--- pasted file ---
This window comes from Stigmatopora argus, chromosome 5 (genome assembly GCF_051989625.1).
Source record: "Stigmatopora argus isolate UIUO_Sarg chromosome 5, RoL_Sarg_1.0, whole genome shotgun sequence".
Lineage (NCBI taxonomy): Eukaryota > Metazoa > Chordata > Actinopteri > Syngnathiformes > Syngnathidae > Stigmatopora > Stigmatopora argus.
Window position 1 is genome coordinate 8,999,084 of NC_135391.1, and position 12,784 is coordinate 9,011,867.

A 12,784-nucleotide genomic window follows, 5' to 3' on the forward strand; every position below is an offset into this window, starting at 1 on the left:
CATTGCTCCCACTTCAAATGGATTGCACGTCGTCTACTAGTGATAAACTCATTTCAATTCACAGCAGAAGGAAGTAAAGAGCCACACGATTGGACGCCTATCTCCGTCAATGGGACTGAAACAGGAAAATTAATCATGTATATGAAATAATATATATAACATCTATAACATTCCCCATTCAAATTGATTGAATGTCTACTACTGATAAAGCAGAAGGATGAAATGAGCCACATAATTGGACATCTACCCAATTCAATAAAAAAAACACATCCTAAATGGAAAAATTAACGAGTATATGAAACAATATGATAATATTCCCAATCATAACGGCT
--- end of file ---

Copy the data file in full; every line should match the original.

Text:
This window comes from Stigmatopora argus, chromosome 5 (genome assembly GCF_051989625.1).
Source record: "Stigmatopora argus isolate UIUO_Sarg chromosome 5, RoL_Sarg_1.0, whole genome shotgun sequence".
Lineage (NCBI taxonomy): Eukaryota > Metazoa > Chordata > Actinopteri > Syngnathiformes > Syngnathidae > Stigmatopora > Stigmatopora argus.
Window position 1 is genome coordinate 8,999,084 of NC_135391.1, and position 12,784 is coordinate 9,011,867.

A 12,784-nucleotide genomic window follows, 5' to 3' on the forward strand; every position below is an offset into this window, starting at 1 on the left:
CATTGCTCCCACTTCAAATGGATTGCACGTCGTCTACTAGTGATAAACTCATTTCAATTCACAGCAGAAGGAAGTAAAGAGCCACACGATTGGACGCCTATCTCCGTCAATGGGACTGAAACAGGAAAATTAATCATGTATATGAAATAATATATATAACATCTATAACATTCCCCATTCAAATTGATTGAATGTCTACTACTGATAAAGCAGAAGGATGAAATGAGCCACATAATTGGACATCTACCCAATTCAATAAAAAAAACACATCCTAAATGGAAAAATTAACGAGTATATGAAACAATATGATAATATTCCCAATCATAACGGCT